Some parts of Jurgen Klopp’s Rote Maschine are still on the production line, but during the past few weeks there have been signs that some of the components are finally coming together.
Devils in the Detail
Following a run of games which saw Liverpool regularly playing twice a week, the week break between the two Europa League ties against Augsburg, and now Manchester United, gives the manager a rare chance to work with his players in more detail.
Rather than simply recovering from the last game in order to be fit for the next, the players will have been able to delve deeper into Klopp’s tactics, team shape, and philosophy.
But while tactics, philosophy, and on-field setup are often discussed in terms of positions, spaces, and formations; the mentality required to be successful within these systems, and indeed any system, is often overlooked.
In the German’s system players need to be both determined, and clever. They need to run intensely while at the same time remaining cool, as Klopp himself would no doubt put it.
A large portion of the players inherited by a manager will have been immersed in the football bubble from an early age. Brought up in a sanitised environment at expensive football academies, some of the players will have been media trained at a young age, and cut off from real life, and from the fans.
This doesn’t apply to all players, but the ones who break this mould seem so rare that it must apply to many.
Since arriving on Merseyside Klopp has attempted to re-connect the players with the fans, and also reconnect the fans with the club. Klopp’s Liverpool is one, and it was a relief to see that the owners might also be getting this message when they responded quickly to supporter protests at rising ticket prices.
Klopp is turning his players into people, or at least he’s trying to.
Testing the Mettle
In recent times fans have seen no lack of effort from their side, even if the end result hasn’t always been the desired one.
From Lucas Leiva being the snidest centre-back Liverpool have had in recent years, to Emre Can being the horriblest (and at the same time classiest) man in midfield at home to Crystal Palace – there have been signs that the mentality of individuals is changing for the better.
While the likes of James Milner and Simon Mignolet need to get out of the habit of directing their anger at their own team-mates (usually after making a mistake themselves), many of the other players, even the revived Dejan Lovren, appear to be directing their energy at opposition players, becoming enemies rather than merely opponents.
Swap a shirt after the game, or meet up with the player you were once team-mates with after the final whistle has blown, but during the game there should be no time for being friends with the opposition.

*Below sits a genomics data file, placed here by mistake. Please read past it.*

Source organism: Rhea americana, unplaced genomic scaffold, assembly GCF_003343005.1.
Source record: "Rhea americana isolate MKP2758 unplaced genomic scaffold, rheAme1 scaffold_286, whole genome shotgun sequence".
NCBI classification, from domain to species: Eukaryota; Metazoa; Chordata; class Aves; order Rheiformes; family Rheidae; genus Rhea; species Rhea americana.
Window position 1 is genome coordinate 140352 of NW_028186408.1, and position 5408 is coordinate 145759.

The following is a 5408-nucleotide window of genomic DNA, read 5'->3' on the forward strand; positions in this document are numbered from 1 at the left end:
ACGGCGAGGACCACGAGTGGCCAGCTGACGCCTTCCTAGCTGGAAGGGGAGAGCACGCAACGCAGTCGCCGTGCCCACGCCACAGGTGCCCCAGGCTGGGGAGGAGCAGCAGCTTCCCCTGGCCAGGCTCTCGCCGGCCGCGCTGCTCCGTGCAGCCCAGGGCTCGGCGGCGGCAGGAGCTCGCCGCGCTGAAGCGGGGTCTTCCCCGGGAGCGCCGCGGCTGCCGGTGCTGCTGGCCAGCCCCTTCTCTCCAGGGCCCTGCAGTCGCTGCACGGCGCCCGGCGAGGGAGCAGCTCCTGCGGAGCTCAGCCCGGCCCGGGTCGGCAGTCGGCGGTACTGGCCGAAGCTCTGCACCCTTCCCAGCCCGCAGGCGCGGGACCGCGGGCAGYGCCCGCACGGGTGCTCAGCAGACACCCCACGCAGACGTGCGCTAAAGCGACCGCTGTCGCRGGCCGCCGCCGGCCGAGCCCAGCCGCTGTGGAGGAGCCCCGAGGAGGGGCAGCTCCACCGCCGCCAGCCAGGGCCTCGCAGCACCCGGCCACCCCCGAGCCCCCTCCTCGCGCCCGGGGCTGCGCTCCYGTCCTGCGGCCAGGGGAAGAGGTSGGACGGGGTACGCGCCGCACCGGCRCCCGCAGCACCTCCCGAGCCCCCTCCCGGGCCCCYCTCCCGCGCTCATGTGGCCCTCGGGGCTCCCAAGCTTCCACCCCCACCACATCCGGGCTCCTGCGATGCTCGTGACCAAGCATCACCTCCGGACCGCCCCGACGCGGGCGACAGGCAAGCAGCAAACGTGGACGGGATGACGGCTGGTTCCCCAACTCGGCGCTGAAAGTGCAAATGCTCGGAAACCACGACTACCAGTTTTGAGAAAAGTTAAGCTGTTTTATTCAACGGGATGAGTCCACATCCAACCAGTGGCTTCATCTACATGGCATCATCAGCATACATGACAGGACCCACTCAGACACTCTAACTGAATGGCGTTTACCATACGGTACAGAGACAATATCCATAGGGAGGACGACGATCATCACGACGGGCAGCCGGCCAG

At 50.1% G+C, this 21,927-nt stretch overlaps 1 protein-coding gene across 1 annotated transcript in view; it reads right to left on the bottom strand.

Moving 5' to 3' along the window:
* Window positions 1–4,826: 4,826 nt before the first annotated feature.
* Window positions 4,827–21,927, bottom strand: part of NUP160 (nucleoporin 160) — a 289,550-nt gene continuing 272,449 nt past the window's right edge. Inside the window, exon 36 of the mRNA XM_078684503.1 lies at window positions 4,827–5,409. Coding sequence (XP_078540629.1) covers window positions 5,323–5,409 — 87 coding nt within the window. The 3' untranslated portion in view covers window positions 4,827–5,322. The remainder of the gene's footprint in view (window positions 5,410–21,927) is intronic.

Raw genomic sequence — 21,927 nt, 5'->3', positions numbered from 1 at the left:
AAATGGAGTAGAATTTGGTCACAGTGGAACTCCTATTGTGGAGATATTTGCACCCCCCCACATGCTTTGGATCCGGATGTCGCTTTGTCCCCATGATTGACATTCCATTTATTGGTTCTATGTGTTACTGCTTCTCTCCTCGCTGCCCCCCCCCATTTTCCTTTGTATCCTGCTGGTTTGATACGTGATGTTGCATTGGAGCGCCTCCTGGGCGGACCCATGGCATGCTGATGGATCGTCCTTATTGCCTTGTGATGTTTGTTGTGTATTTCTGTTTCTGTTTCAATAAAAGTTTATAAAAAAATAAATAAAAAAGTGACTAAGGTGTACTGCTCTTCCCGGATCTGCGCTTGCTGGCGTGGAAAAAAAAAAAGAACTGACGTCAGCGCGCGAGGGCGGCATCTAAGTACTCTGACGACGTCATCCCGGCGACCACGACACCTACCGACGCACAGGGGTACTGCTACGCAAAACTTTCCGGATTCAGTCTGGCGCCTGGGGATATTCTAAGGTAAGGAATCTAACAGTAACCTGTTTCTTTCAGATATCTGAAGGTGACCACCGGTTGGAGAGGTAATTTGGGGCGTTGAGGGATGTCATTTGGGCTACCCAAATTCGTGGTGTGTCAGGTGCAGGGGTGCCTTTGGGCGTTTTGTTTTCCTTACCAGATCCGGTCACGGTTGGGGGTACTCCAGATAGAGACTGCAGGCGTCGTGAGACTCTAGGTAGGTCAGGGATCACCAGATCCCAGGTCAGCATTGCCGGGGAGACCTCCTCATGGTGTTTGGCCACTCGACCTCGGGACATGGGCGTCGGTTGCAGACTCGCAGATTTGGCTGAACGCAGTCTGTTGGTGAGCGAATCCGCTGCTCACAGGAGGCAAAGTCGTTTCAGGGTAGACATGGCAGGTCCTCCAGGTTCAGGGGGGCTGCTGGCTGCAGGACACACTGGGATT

Not since Javier Mascherano have Liverpool had a genuine fighter in the side, and it’s something that the club could use the transfer market for. However, in a recruitment drive driven by data, there are no columns on a spreadsheet for leadership, mettle, tenacity, determination, or simple will to win.
Perhaps the closest stats we have to determine a player’s work-rate are the pressing data painstakingly collected and provided in graphical form by this very site.
There are many variables in a football match, and as a result there are attributes required by a player which can’t be judged unless you meet them, know them in person already, or simply watch a few of their games.
So far, Klopp has largely been asked to make do with what he has, and what he has is a good group of footballers who were under-performing under the previous manager.
What he needs from them is a change in mentality and, as already mentioned, the last few weeks have seen results in this area.
While Brendan Rodgers asked his players to be brave on the ball, under the new manager they also need to be brave off the ball, and fearless in their general attitude towards winning.
Even if some players don’t have the winning mentality built in, they need to eradicate any fear of failure, as this can be the most detrimental mindset for any sportsman to have.
This is where the manager’s all-encompassing job also becomes that of a psychologist, and this is an area where Jurgen Klopp naturally excels.
Against Palace and Manchester United Adam Lallana looked to have gained a yard of pace, and his tricks, flicks, and Cruyff turns now have a purpose. His pre-match interviews also demonstrate a maturity and realism, when he recently admitted his performances haven’t been the best, and is striving to improve.
Jon Flanagan’s introduction to the side has provided a much-needed local flavour – which goes back to the connection between the club and its roots – and the Scouser needs no encouragement when it comes to making crunching, but often fair challenges in his role as a defensive full-back.
Likewise, Mamadou Sakho needs little work in this area, but during the past few weeks he’s become one of the biggest characters at the club, both on and off the pitch.
The attitude of the team reached new heights during the first leg of their Europa League tie against Manchester United, and while the Liverpool players looked to be enjoying the battle, they made sure their opponents didn’t like it one bit.
It’s refreshing to see, and it’s easy to imagine that any new recruits brought in by Klopp will have to pass more rigorous tests of character than under previous regimes, which will add further steel to the Red Machine.